Toronto has a great theatre scene for every taste and budget. Check out the big theatres on Yonge Street for the big splashy shows, such as. Small theatres in the Annex and elsewhere offer smaller productions that range from original Canadian works, avant-garde, experimental theatre, small budget musicals to British murder mysteries. A variety of theatre festivals such as the New Ideas, Rhubarb and Fringe festivals are the seed for many commercial success such as The Drowsy Chaperone. Also try to check out the Four Seasons Centre for the Performing Arts, the new home of the Canadian Opera Company and the National Ballet of Canada. The Toronto Symphony plays in the recently acoustically renovated Roy Thomson Hall. TO Tix, located in Yonge-Dundas Square, is the best place to get both full-price advance and day-of discounts on shows across Toronto. They also offer theatre and dining packages, partnering Toronto’s theatre, dance and opera companies with local downtown restaurants and cultural attractions.
Toronto has a very important film scene. Every September Toronto hosts the Toronto International Film Festival (TIFF), one of the most important film festivals in the world. It is also home to a wide variety of independent and cultural important cinemas. The TIFF Lightbox on King Street hosts most premieres for the festival, but also has year round programming including screenings of independent movies, historically important films, and director and artist talks. Other important venues include the Bloor Hot Docs cinema, which hosts Toronto’s international documentary film festival, Hot Docs, every spring. Like the TIFF Lightbox, the Bloor cinema screens films year round that would not be found in most commercial cinemas. Additionally there are historic repertoire cinemas located around the city that screen second run and independent movies. These include The Revue and The Royal in West Toronto and The Fox in East Toronto.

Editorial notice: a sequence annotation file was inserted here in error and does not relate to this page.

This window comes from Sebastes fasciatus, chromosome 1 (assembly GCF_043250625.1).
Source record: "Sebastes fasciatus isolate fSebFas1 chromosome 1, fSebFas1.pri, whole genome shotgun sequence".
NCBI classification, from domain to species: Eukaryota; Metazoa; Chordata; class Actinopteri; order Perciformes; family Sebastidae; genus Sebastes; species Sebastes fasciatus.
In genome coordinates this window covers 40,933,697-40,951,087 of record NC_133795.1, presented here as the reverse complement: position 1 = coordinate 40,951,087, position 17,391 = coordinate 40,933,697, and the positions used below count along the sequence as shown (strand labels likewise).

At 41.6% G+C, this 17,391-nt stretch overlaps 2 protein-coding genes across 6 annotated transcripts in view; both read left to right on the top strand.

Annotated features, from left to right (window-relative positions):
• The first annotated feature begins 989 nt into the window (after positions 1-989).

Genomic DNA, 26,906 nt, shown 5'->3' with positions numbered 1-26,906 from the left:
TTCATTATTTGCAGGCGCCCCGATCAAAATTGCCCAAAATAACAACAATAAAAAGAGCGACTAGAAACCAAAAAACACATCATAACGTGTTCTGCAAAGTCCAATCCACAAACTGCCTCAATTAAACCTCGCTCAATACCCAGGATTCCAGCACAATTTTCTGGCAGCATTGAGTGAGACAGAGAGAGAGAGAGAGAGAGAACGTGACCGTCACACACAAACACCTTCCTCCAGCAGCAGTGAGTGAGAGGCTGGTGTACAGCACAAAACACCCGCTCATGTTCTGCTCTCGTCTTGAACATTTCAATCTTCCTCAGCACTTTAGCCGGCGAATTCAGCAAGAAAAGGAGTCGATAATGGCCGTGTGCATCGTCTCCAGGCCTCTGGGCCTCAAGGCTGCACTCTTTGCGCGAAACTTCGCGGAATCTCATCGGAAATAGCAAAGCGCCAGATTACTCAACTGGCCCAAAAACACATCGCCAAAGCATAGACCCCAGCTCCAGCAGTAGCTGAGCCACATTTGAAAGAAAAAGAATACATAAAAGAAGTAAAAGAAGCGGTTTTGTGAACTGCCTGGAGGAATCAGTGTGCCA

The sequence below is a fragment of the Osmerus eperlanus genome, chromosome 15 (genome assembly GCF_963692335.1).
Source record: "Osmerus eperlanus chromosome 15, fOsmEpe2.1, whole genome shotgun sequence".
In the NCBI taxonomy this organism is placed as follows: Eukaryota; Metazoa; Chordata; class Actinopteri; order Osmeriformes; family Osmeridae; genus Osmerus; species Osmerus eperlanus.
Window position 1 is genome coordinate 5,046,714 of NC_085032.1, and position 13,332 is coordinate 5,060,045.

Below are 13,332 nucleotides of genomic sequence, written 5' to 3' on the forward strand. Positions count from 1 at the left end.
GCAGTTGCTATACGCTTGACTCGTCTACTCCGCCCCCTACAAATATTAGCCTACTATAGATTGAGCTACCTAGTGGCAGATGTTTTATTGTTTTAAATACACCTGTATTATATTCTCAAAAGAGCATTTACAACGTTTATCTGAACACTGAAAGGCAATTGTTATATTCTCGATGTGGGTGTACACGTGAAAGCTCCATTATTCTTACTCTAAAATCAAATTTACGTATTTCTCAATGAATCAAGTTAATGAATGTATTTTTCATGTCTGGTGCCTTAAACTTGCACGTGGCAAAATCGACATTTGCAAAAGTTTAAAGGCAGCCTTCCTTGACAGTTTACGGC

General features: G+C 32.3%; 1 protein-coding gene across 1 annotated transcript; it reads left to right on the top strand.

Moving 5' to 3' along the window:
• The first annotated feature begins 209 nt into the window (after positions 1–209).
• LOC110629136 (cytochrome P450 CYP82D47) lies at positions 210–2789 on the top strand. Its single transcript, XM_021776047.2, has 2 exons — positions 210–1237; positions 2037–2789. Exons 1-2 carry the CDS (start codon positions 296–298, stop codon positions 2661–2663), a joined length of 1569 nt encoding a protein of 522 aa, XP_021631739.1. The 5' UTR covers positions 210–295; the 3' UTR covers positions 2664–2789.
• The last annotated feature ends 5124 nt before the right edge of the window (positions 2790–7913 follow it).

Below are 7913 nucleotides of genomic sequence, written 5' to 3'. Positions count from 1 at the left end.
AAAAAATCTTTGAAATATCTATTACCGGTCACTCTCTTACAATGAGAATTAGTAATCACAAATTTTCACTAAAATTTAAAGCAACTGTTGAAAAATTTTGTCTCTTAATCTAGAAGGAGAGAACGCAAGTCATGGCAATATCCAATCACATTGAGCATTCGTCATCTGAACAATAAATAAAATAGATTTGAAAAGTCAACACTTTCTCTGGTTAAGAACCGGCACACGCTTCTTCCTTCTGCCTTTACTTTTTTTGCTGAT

A highly acclaimed restaurant in Harbord Village. An eclectic Restaurant with varied global dishes & boutique wines in a cozy exposed-brick venue with a bright seasonal patio.
89 Harbord St, Toronto, ON M5S 1G4
Café. Lively cafe with a huge collection of board & card games, plus sandwiches, salads & drinks.
600 Bloor St W, Toronto, ON M6G 1K4
Indian Restaurant. Casual spot serving dishes from India’s Malabar coast, with signature spicy fried chicken.
630 Bloor St W, Toronto, ON M6G 1K7
Japanese Restaurant. Popular neighborhood spot serving a wide variety of sushi rolls & other Japanese eats.
515 Bloor St W, Toronto, ON M5S 1Y4
The CN Tower may be a top destination for visitors, but the stunning 360 restaurant is not your usual get-em-in-and-get-em-out tourist trap. From your table 351 meters above the city, take in the breathtaking kaleidoscope of Toronto and beyond (on a clear day Niagara is visible) as the restaurant gently rotates a full 360 degrees in 72 minutes. Underpinned by a top notch menu, classy ambience and professionally executed service, this is a quintessential Toronto must-do.
This tiny French restaurant—set in two carefully restored 1860s woodcutter’s cottages—is hard to find. Auberge du Pommier is tucked away amongst the skyscrapers of North York’s business district. Once you find it, though, you’ll understand why so many hunt the place down. The kitchen creates some of Toronto’s most delectable French food in an atmospheric space that smells of woodsmoke and charms completely. Reservations recommended.
Auberge du Pommier, 4150 Yonge St., 416-222-2220, oliverbonacini.com
Immerse yourself in the ambience of the ’20s and ’30s on the waterfront patio of Toronto’s original jazz venue. Every Wednesday evening from July 3 to September 4, the 4,000 square-foot patio is transformed into a glittering, canopied al fresco jazz, dining and dancing space. There are cool lake breezes, an impeccable menu, impressive views (pictured) and the sun setting over the lake to the west.
Palais Royale, 1601 Lake Shore Blvd. W., 416-533-3553, palaisroyale.ca